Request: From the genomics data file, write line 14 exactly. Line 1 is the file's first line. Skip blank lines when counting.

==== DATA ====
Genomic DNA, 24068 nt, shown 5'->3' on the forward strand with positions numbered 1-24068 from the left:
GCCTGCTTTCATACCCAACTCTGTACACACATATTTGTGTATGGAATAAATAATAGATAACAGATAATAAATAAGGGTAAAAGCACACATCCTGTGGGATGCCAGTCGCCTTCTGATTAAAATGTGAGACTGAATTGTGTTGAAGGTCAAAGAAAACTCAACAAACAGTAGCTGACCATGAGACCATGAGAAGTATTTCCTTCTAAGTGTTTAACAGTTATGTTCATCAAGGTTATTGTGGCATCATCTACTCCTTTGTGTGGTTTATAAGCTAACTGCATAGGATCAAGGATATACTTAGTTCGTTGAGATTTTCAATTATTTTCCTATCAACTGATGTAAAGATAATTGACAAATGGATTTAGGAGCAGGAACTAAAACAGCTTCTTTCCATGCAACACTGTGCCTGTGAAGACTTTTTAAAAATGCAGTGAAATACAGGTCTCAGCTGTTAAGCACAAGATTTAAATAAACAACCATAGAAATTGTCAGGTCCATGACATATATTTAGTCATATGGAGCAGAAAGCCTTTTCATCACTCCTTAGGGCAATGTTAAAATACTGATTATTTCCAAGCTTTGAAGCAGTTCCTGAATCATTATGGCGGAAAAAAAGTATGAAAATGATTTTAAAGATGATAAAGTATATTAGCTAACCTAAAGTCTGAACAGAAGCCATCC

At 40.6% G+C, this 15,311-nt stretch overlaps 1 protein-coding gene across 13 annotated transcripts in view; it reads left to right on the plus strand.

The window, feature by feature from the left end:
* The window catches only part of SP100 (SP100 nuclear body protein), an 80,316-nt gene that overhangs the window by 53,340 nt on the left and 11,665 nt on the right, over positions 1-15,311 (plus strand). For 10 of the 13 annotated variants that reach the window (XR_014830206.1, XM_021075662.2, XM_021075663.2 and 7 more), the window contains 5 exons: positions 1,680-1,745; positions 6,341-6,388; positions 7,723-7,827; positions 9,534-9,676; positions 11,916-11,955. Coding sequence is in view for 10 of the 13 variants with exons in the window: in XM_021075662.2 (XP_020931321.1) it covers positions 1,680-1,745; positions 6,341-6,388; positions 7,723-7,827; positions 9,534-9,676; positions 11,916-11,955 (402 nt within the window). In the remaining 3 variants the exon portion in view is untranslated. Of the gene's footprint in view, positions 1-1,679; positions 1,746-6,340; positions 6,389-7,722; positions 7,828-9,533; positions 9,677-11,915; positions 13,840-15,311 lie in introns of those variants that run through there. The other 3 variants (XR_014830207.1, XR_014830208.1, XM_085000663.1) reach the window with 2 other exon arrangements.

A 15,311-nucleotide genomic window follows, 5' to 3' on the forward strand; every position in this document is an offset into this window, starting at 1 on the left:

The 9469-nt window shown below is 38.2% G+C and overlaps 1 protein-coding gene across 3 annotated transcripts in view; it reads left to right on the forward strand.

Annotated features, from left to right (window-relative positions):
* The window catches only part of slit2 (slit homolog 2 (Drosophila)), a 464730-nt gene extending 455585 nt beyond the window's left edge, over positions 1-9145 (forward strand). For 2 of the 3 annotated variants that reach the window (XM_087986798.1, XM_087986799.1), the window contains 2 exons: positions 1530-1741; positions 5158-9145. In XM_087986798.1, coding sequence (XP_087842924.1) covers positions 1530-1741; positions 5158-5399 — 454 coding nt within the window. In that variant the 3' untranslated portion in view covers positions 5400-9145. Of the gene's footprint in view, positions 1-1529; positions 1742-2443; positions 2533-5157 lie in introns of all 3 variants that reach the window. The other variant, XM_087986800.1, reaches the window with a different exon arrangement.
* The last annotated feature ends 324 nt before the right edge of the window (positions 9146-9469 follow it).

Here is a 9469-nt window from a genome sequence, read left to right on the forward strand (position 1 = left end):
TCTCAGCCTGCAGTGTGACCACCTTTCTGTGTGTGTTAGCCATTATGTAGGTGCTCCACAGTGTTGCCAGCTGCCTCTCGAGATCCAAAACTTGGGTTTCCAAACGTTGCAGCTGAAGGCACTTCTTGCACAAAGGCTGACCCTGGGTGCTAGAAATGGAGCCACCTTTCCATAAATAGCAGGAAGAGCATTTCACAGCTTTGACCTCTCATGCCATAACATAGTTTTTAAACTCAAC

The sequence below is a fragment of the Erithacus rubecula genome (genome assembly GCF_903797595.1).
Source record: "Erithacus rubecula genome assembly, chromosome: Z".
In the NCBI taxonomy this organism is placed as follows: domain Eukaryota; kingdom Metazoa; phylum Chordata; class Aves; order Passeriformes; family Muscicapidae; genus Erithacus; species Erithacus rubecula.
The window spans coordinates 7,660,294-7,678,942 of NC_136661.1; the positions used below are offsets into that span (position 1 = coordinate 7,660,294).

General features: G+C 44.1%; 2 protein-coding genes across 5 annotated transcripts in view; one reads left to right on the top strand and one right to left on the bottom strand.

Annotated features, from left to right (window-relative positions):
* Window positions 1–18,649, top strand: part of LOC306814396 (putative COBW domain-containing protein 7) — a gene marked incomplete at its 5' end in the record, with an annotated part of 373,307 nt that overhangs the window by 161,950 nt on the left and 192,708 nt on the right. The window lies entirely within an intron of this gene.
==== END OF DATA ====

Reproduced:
Source record: "Erithacus rubecula genome assembly, chromosome: Z".